From the Satanic panic of the 1980s, to complaints that inevitably accompany every Tarantino movie, the idea that media is the direct cause of horrific acts of violence is recurring. Frankly, it is also a tired stereotype.
This is not to say that cinema does not affect us. Movies have the power to inspire us, especially when they’re well made. However, the actions of someone sick enough to replicate fictional violence into reality cannot be a responsibility of the filmmakers. Such individuals, much like Joker protagonist Arthur Fleck, have a dangerously warped perception of reality, which does not allow them to see the movie for what it is.
“Todd Phillips does not allow the actions of the protagonist to be concealed by cinematic sheen: that’s what makes them effective.”
In fact, maybe the most important, yet overlooked aspect of this discussion should be the film itself. Does it go too far in its depiction of violence, rendering it dangerous to society? The truth is that the violence in this movie is shocking, disturbing, and unsettling. Just like it would be in real life. Todd Phillips does not allow the actions of the protagonist to be concealed by cinematic sheen: that’s what makes them effective. The controversy on the violence present in this movie showcases how unaccustomed we are to seeing this kind of realism on screen, without any glorifica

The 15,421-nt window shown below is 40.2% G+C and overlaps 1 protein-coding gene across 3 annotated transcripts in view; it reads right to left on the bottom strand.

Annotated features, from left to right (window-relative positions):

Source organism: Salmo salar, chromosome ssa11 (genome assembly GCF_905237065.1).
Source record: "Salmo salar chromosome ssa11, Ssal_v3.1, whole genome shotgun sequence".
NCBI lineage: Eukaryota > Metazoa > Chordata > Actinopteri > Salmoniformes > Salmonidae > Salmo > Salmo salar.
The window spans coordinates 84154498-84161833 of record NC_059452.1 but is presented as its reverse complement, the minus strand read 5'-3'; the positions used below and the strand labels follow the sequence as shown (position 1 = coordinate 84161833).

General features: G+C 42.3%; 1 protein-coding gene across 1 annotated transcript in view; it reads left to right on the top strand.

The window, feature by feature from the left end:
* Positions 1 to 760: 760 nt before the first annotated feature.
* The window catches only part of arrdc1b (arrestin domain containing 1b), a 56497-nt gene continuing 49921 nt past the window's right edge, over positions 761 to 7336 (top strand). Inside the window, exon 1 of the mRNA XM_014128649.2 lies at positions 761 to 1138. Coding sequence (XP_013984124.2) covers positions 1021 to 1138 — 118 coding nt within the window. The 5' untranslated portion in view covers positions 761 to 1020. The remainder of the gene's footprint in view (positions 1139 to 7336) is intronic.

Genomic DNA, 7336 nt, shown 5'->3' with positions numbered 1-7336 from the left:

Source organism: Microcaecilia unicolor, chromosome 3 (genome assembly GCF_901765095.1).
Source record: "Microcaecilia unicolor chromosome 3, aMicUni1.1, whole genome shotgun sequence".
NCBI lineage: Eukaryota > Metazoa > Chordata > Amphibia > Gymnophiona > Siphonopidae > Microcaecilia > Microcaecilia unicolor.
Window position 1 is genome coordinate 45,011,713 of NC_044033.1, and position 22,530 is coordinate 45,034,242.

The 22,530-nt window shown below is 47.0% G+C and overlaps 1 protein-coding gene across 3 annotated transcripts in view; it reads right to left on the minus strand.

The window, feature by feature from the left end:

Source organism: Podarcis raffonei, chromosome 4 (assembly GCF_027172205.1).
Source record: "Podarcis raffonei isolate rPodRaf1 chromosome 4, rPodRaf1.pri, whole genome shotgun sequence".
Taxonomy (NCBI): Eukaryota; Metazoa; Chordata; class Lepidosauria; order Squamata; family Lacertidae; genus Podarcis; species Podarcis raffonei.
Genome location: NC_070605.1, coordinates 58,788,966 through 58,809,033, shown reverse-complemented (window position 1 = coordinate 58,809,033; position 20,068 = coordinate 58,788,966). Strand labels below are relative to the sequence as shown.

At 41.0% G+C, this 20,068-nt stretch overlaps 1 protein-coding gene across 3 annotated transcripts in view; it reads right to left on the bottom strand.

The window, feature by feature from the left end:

tion to distance it from reality. It is because of this raw depiction that Arthur Fleck’s actions do not read as cathartic nor liberating, but rather as a grave development of his mental illness.
“This movie does not invite cosplay, imitation or adoration of its protagonist: it demands the audience to empathize, not idolize. And while understanding his actions is necessary, justifying them is not.”
The characterization of Arthur Fleck is another point of controversy, with many believing that he could be hailed as a hero by violent groups of society. However, the movie does not hold the Joker as a champion for the ‘misunderstood’: he cannot lead a movement because, due to his mental illness, he only sees himself. The following he gains in Gotham, or might gain in reality, is from people who do not know, nor care about him or his story, but merely project their struggles upon this tragic figure. Yet, this movie does not invite cosplay, imitation or adoration of its protagonist: it demands the audience to empathize, not idolize. And while understanding his actions is necessary, justifying them is not.
Some American activists have even called for Joker to be banned from theatres. While this might be well-intentioned efforts of concerned citizens, it is dangerous to target movies like this one, because it provides politicians with a welcomed distraction from reality: although media is consumed everywhere, mass-shootings are a distinctively American issue. Regrettably, Todd Philips is not contributing to the discussion this movie deserves. His upsetting inquire of why people react to this movie differently than they did to John Wick 3, does not serve the movie nor its message. Rather, he should recognize that people being shocked by the violence means that he has done his job as a director, by creating art that arouses a visceral response.
From the stigma around mental health, to the blind following of problematic individuals, this movie conveys a dark portrayal of our reality. While it may be misunderstood by those who watch it superficially, its creators should not be condemned for it. At its heart, it encourages discussion, empathy and understanding for the ‘other side’, and warns us what happens when that advice is not followed.
Last modified: 22nd October 2019